Good morning, everyone. Happy Thursday. This morning, getting out of bed was a real test of will power, and I almost failed. I don’t even remember my alarm going off. I think what actually woke me up was accidentally tapping a loud video ad from my twitter feed. It took some time, but I’m finally here at the computer, and I’m going to cling to this cup of coffee as if it were the only thing keeping me tethered to the world of the living.
It’s a good day today. We have a football game in the evening, and we’re going to order out for dinner tonight. My hard drives also finished copying, and I’m finally ready to re-roll our Plex server. On top of everything, it’s Thursday, and the week is almost over.
Sip. We had a good day yesterday. I pretty much had the whole morning and afternoon to dig into something that was fun and complicated, and to round things off there were just a few meetings at the end of the day.
One of these meetings was with a company named Gitlab, who is probably the top competitor to github. Their team is looking at ways to revamp how they manage secrets, and they wanted to hear some stories about what we’ve done with a product named Vault.
Isn’t this a little too detailed? Surely I’m violating some kind of confidentiality agreement here, right? Well, the really cool part about Gitlab is that along with their code, they keep their documentation, run books, research notes, and project tracking completely open to the public.
“We even try to shy away from private slack messages,” they explained. “We are just obsessed with making everything at our company as freely available as possible.”
I envy that about Gitlab. That attitude about transparency tickles the spot in my heart where the liberal software hippie, the grounded Midwesterner, and the vulgar Dutchman all converge.
“We gotta figure out how to do more of that,” I said in our team’s private channel just before signing off for the day.
In lieu of casual last minute science class, Rodney and I quartered up a chicken for the recipe Marissa was making that evening.
“Where is the head?” I asked.
“Right here,” said Rodney, patting the top of the chicken with his gloved hand.
“Nope,” I replied. “They cut it off.”
“Cut it off?” he repeated.
“Yep,” I nodded. “Before you buy a chicken for food, they pull all the feathers off, and the cut the head off.”
“Oh, I get it,” said Rodney, his voice trailing off.
We pulled off the skin, peeled back the bones, and piled the breasts, legs, and the wings to the side of the cutting board. Rodney scooped up a pile of skin and fat, holding it out for Marissa.
“Momma,” he said. “These are the bones.” Marissa flinched, watching with horror as juices dripped to the floor.
“We were just about to clean up,” I said. “I don’t know why I thought the latex gloves would help, he still just touched everything around him.”
To give Marissa space to cook, I decided to take Rodney and Miles for a little walk up the street. Rodney climbed on his bike, tagging behind me and Miles’ stroller. Rodney insisted I hold his bike too.
“No, I can’t dude,” I said. “I have to push Miles. I’ll grab you if you need it.”
“But I need your help,” he pleaded. I walked ahead anyway, and Rodney peddled faster, trying to keep up. Only a few houses later, Rodney forgot all about needing me to hold his bike.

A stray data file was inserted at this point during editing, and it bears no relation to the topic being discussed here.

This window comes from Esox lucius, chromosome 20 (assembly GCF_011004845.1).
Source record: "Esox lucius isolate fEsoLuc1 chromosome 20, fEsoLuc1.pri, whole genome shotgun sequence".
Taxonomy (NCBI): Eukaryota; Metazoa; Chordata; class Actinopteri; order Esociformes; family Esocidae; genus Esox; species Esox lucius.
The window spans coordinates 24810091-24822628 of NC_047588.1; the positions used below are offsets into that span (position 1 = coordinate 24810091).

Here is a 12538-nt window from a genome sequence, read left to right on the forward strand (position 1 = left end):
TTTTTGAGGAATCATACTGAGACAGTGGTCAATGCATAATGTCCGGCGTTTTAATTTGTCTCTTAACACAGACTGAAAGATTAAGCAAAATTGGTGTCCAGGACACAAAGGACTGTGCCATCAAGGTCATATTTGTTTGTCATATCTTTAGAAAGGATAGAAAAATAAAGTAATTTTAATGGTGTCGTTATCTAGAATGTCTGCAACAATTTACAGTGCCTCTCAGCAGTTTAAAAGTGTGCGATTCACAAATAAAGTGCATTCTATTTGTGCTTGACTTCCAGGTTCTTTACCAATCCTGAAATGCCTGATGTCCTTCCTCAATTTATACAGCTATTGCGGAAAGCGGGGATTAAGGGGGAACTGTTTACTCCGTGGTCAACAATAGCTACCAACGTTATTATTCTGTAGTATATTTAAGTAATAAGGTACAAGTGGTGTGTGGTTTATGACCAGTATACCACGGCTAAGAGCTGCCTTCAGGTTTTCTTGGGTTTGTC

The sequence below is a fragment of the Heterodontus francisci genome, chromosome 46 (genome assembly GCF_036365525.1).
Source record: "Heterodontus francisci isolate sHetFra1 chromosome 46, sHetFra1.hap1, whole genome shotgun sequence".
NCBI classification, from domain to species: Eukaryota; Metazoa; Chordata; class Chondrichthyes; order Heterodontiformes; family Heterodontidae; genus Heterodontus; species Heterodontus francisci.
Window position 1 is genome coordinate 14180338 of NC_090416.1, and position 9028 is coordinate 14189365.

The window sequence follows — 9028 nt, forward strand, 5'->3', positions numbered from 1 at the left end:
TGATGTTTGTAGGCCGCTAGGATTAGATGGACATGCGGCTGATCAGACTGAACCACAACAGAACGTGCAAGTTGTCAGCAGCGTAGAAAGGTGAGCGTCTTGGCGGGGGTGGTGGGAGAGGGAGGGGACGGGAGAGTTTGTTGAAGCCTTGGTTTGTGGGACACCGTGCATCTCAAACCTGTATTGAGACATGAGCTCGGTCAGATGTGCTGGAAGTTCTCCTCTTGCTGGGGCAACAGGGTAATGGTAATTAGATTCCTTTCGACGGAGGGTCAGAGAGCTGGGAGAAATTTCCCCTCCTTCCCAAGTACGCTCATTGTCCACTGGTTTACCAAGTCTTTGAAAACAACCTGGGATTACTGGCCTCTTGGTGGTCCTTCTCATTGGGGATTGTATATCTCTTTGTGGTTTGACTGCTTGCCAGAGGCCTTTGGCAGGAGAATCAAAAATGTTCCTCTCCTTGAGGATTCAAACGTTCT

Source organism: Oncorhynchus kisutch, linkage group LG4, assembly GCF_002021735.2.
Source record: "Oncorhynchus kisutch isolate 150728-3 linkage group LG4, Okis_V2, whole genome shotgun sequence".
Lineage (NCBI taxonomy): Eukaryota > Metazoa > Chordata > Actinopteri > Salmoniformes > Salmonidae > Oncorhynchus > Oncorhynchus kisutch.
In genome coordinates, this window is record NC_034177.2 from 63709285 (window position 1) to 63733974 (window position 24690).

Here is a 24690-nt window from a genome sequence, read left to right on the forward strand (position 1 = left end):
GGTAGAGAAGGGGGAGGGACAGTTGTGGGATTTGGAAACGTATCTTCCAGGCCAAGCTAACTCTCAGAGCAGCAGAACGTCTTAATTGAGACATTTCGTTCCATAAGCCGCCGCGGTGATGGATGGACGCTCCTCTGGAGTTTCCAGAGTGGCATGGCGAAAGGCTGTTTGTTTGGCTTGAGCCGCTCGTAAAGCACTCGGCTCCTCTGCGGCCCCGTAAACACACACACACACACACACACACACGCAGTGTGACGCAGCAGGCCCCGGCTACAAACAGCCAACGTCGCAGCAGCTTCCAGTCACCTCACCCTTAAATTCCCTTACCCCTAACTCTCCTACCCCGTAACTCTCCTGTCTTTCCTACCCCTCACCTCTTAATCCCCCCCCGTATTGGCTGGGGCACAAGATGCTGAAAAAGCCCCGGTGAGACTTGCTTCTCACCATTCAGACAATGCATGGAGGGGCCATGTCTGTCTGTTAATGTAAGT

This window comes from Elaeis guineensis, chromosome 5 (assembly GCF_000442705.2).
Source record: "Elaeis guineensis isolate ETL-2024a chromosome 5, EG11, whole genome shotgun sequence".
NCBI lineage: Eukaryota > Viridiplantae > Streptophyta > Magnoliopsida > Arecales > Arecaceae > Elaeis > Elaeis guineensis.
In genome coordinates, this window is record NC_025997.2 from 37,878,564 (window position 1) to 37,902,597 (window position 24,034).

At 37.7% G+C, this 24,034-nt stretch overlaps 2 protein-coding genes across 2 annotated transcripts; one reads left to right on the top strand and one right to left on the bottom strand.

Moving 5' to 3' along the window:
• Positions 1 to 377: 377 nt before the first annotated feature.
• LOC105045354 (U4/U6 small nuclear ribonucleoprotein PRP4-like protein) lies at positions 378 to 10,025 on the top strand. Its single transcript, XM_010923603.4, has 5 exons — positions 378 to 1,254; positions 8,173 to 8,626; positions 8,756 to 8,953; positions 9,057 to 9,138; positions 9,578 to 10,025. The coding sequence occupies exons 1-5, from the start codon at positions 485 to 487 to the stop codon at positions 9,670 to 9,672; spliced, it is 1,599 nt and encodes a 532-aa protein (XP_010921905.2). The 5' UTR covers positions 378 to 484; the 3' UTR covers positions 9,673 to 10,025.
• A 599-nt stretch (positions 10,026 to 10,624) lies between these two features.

“Dada,” he said. “I’m going fast - like Blaze.”
“Oh blaze?” I asked. “That’s a new character, right? From when you play Nick Jr. on the computer?”
Rodney, feeling confident, raced ahead of me and Miles. He lost control of his bike and careened off the end of a driveway, rolling to the pavement. I locked Miles’ stroller and rushed over.
“Are you OK dude?” I asked. Rodney, sobbing, gingerly climbed to his feet. He rubbed his knees, wincing in pain. We heard a screen door creak open.
“Do you need a band-aid?” called out a neighbor from her front porch.
I turned and smiled. “Oh thank you, but we’re OK - no blood.”
“I need a band-aid!” yelled Rodney. “Please? You get me a band-aid?” If I had let Rodney take over, he’d have invited himself in, and also asked for an ice-pack and some paw patrol fruit snacks.
Rodney didn’t want to climb back on his bike. We turned around and walked beside it for a few houses. I tried to encourage him to try again.
“Falling is part of riding a bike, dude,” I said. “C’mon, what do you think Spider-man would do if he fell?”
Rodney, looking more composed, rubbed his eyes and sighed. “I know,” he said. “He’d shoot a web and swing back up.”
I laughed. “I was looking for get back up, but sure. Maybe that’s more technically correct.” I scooped him up and placed him on his bike. “Now shoot a web, and swing back up, Spider-Man.”
“Dada,” said Rodney. “I’m not Spider-Man. I’m baseball player Rodney.”
Rodney forgot all about falling on his bike, and in no time he was back to racing ahead of us.
“Dada, let’s play a game,” he said. “I spy…”.
He slowed his bike, swiveling his head, looking for something on the street in front of us.
“I spy… a motorcycle,” he said, finishing his thought.
I laughed. “Is it… that motorcycle right in front of us - the one parked at that house?”
“Yeah!” yelled Rodney. “Good job! OK your turn.”
Marissa had dinner ready when we got home. We had Jamaican braised chicken in a brown sauce with rice. Rodney finished his whole bowl on his own.
“What was that dinner?” he asked while I was putting him to bed. “That was so delicious.”
“Wasn’t it tasty, dude? Chef momma made that.”
“I really like it,” said Rodney, his eyes bulging with excitement.
Thanks for stopping by today. Have a great morning, everyone.